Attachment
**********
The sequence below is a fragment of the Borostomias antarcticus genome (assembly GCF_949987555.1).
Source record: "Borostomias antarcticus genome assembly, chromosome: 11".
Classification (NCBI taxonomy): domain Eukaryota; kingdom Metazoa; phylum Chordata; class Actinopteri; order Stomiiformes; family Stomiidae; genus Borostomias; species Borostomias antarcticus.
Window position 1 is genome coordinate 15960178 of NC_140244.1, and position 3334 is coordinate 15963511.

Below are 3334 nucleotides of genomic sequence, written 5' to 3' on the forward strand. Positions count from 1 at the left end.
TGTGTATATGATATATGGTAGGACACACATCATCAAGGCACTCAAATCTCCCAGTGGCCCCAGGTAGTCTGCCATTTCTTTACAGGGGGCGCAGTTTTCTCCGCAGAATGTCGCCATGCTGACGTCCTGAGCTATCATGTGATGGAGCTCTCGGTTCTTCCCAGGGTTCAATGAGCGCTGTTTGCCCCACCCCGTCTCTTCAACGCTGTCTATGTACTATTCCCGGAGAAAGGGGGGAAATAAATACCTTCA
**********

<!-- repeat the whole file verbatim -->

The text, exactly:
The sequence below is a fragment of the Borostomias antarcticus genome (assembly GCF_949987555.1).
Source record: "Borostomias antarcticus genome assembly, chromosome: 11".
Classification (NCBI taxonomy): domain Eukaryota; kingdom Metazoa; phylum Chordata; class Actinopteri; order Stomiiformes; family Stomiidae; genus Borostomias; species Borostomias antarcticus.
Window position 1 is genome coordinate 15960178 of NC_140244.1, and position 3334 is coordinate 15963511.

Below are 3334 nucleotides of genomic sequence, written 5' to 3' on the forward strand. Positions count from 1 at the left end.
TGTGTATATGATATATGGTAGGACACACATCATCAAGGCACTCAAATCTCCCAGTGGCCCCAGGTAGTCTGCCATTTCTTTACAGGGGGCGCAGTTTTCTCCGCAGAATGTCGCCATGCTGACGTCCTGAGCTATCATGTGATGGAGCTCTCGGTTCTTCCCAGGGTTCAATGAGCGCTGTTTGCCCCACCCCGTCTCTTCAACGCTGTCTATGTACTATTCCCGGAGAAAGGGGGGAAATAAATACCTTCA